Roles Funding acquisition, Investigation, Methodology

    Affiliations Department of Biochemistry and Functional Proteomics, Faculty of Biology, University of Freiburg, Freiburg, Germany, BIOSS Centre for Biological Signalling Studies, University of Freiburg, Freiburg, Germany

  • Chris Meisinger,

    Roles Funding acquisition, Investigation, Methodology

    Affiliations Institute of Biochemistry and Molecular Biology, ZBMZ, Faculty of Medicine, University of Freiburg, Freiburg im Breisgau, Germany, BIOSS Centre for Biological Signalling Studies, University of Freiburg, Freiburg, Germany

  • André Schneider

    Roles Conceptualization, Formal analysis, Funding acquisition, Supervision, Writing – original draft, Writing – review & editing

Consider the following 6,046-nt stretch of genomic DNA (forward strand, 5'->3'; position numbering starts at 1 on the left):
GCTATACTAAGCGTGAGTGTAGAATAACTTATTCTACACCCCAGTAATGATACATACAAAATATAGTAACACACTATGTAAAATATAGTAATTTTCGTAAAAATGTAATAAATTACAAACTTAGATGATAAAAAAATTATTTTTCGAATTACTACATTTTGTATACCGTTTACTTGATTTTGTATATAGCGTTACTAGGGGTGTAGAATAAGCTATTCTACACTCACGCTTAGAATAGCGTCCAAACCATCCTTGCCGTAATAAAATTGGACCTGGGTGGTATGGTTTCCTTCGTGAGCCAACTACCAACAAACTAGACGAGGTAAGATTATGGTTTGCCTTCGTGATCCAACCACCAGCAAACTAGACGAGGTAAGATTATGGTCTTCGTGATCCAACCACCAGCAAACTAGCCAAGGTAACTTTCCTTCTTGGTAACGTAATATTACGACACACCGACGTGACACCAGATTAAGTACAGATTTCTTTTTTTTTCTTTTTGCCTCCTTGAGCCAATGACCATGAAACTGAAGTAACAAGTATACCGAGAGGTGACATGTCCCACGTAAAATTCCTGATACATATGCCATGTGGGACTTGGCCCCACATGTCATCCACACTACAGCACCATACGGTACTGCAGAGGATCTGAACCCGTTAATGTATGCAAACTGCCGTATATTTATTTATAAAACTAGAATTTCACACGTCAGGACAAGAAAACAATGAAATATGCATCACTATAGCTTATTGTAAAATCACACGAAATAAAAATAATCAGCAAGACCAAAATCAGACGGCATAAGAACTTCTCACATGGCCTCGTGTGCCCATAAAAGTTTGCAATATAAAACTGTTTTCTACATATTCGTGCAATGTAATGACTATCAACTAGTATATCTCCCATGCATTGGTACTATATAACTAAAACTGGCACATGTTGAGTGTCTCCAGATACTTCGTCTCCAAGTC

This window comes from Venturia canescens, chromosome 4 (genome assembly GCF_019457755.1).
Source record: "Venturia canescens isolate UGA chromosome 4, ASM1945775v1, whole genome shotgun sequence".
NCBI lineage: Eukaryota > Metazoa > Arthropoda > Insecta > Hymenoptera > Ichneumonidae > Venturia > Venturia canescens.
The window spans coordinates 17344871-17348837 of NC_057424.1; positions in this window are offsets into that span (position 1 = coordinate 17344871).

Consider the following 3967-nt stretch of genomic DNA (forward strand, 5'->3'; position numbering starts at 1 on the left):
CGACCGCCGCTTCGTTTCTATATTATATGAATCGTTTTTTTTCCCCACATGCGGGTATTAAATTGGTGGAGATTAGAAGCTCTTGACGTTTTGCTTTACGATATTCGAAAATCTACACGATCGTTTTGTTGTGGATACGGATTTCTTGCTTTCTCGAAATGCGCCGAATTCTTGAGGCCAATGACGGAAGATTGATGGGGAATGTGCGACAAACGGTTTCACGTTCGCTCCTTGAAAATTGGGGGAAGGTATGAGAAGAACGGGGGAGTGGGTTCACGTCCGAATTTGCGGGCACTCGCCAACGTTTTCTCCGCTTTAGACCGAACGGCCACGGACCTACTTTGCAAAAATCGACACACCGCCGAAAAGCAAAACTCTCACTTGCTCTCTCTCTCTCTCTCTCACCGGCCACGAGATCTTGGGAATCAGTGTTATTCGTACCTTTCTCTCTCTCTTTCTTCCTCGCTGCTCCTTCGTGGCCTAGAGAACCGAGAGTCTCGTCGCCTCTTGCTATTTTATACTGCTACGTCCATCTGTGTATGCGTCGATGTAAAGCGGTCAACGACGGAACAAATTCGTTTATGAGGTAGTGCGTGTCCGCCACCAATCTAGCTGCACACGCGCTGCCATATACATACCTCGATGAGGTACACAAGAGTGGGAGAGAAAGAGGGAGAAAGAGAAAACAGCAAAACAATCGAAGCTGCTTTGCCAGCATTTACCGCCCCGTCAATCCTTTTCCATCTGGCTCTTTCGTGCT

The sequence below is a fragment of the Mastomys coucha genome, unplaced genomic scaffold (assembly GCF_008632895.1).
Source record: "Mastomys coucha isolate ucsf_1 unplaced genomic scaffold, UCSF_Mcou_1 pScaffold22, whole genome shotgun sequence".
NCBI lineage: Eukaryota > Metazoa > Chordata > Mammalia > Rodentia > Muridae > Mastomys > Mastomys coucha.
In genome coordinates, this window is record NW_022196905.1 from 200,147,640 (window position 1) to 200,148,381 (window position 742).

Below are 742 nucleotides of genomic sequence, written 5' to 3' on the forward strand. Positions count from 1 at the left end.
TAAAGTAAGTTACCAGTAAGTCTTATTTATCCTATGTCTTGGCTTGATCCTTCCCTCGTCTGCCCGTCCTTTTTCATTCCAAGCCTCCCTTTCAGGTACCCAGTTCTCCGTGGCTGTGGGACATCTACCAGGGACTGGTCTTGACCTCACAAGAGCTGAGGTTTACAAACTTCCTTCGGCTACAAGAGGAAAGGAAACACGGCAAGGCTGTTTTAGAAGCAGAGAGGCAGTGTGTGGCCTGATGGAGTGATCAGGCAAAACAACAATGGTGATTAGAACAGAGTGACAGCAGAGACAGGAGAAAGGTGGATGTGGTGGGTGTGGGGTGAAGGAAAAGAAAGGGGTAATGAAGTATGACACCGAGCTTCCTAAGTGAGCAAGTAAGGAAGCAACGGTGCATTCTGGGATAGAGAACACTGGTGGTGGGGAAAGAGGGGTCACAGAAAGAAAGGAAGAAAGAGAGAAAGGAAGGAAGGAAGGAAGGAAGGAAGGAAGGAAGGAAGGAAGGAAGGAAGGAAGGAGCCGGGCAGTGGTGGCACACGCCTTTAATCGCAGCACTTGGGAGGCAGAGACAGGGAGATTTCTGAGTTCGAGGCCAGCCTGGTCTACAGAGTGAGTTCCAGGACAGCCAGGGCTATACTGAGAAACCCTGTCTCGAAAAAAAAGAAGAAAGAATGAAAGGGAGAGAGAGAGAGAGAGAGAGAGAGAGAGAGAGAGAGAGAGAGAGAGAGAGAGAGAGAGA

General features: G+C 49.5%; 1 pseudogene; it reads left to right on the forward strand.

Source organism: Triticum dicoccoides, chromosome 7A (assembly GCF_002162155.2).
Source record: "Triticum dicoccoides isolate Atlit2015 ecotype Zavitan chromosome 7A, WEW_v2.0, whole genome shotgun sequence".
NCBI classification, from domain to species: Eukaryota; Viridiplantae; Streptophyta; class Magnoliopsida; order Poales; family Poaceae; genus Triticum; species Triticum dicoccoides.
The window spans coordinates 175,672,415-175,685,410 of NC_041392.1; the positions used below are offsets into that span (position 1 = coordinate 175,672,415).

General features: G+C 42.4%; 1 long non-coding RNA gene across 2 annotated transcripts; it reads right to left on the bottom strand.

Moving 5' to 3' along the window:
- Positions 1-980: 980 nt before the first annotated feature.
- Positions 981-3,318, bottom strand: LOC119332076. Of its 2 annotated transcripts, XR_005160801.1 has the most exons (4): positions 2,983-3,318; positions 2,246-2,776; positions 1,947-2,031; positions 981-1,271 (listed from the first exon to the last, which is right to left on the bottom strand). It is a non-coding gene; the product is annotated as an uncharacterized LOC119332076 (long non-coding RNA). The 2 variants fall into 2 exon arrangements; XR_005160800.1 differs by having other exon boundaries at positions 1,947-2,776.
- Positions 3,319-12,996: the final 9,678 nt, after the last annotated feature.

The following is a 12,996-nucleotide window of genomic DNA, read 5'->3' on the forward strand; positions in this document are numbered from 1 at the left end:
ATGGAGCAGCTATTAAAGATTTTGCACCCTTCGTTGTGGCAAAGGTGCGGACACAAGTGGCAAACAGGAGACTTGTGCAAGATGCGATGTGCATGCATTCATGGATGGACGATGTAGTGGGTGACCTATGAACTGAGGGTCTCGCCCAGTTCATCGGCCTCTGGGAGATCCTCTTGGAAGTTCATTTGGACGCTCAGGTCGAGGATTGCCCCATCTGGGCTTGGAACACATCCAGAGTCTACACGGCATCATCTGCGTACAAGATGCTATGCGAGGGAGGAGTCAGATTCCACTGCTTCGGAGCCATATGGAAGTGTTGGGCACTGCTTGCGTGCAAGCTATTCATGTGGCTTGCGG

andre.schneider@dcb.unibe.ch

    Affiliation Department of Chemistry and Biochemistry, University of Bern, Bern, Switzerland

Biogenesis of the mitochondrial DNA inheritance machinery in the mitochondrial outer membrane of Trypanosoma brucei

  • Sandro Käser, 
  • Mathilde Willemin, 
  • Felix Schnarwiler, 
  • Bernd Schimanski, 
  • Daniel Poveda-Huertes, 
  • Silke Oeljeklaus, 
  • Beat Haenni, 
  • Benoît Zuber, 
  • Bettina Warscheid, 
  • Chris Meisinger
PLOS
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Abstract